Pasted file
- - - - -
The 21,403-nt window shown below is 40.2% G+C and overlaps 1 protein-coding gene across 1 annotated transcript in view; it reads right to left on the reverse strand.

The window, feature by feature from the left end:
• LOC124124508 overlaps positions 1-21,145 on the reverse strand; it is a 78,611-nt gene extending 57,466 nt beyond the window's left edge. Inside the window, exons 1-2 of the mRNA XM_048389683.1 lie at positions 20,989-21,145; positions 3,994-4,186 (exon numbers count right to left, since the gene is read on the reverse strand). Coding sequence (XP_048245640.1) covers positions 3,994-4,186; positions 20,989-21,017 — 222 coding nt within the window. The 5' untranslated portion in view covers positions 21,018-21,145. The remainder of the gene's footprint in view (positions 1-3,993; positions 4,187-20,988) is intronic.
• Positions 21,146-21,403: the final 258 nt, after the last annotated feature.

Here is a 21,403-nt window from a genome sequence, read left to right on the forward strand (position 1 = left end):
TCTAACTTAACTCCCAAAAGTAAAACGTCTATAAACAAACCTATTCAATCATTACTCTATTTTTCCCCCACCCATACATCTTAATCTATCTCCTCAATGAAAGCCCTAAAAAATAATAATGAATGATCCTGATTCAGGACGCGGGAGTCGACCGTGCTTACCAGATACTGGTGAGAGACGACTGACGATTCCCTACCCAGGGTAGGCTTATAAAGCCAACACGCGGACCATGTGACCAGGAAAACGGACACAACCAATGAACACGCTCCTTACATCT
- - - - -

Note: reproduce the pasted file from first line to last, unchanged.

The 21,403-nt window shown below is 40.2% G+C and overlaps 1 protein-coding gene across 1 annotated transcript in view; it reads right to left on the reverse strand.

The window, feature by feature from the left end:
• LOC124124508 overlaps positions 1-21,145 on the reverse strand; it is a 78,611-nt gene extending 57,466 nt beyond the window's left edge. Inside the window, exons 1-2 of the mRNA XM_048389683.1 lie at positions 20,989-21,145; positions 3,994-4,186 (exon numbers count right to left, since the gene is read on the reverse strand). Coding sequence (XP_048245640.1) covers positions 3,994-4,186; positions 20,989-21,017 — 222 coding nt within the window. The 5' untranslated portion in view covers positions 21,018-21,145. The remainder of the gene's footprint in view (positions 1-3,993; positions 4,187-20,988) is intronic.
• Positions 21,146-21,403: the final 258 nt, after the last annotated feature.

Here is a 21,403-nt window from a genome sequence, read left to right on the forward strand (position 1 = left end):
TCTAACTTAACTCCCAAAAGTAAAACGTCTATAAACAAACCTATTCAATCATTACTCTATTTTTCCCCCACCCATACATCTTAATCTATCTCCTCAATGAAAGCCCTAAAAAATAATAATGAATGATCCTGATTCAGGACGCGGGAGTCGACCGTGCTTACCAGATACTGGTGAGAGACGACTGACGATTCCCTACCCAGGGTAGGCTTATAAAGCCAACACGCGGACCATGTGACCAGGAAAACGGACACAACCAATGAACACGCTCCTTACATCT